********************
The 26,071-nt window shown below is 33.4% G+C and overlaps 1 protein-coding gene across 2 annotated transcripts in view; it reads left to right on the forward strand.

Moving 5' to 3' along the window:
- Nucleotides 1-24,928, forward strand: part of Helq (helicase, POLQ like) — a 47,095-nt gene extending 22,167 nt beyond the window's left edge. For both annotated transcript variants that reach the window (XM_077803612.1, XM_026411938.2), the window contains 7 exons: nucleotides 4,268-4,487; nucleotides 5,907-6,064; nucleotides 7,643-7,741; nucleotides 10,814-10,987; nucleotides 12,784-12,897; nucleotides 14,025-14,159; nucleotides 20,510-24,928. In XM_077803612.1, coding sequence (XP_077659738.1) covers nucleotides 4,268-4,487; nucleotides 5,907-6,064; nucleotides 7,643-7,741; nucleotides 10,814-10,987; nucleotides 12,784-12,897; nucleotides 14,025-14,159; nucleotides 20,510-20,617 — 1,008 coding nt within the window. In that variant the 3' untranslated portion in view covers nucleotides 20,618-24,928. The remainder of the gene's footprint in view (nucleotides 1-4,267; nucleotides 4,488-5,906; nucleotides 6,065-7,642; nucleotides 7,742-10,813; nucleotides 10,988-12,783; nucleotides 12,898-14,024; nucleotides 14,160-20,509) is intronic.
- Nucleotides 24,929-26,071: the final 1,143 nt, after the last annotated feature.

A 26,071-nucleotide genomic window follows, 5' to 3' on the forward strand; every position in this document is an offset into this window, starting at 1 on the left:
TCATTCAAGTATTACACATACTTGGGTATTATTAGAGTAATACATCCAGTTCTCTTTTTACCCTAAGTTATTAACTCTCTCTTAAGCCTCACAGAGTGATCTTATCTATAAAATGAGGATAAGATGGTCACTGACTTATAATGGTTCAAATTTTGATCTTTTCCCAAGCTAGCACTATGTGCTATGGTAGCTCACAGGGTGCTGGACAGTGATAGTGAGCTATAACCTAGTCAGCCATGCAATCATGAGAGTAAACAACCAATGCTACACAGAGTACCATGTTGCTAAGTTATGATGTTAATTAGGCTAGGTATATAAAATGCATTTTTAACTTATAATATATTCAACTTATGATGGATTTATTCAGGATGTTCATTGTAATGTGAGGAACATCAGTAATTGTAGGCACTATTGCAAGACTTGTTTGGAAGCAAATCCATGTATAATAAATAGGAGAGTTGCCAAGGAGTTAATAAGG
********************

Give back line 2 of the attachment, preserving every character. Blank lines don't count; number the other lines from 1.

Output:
Moving 5' to 3' along the window: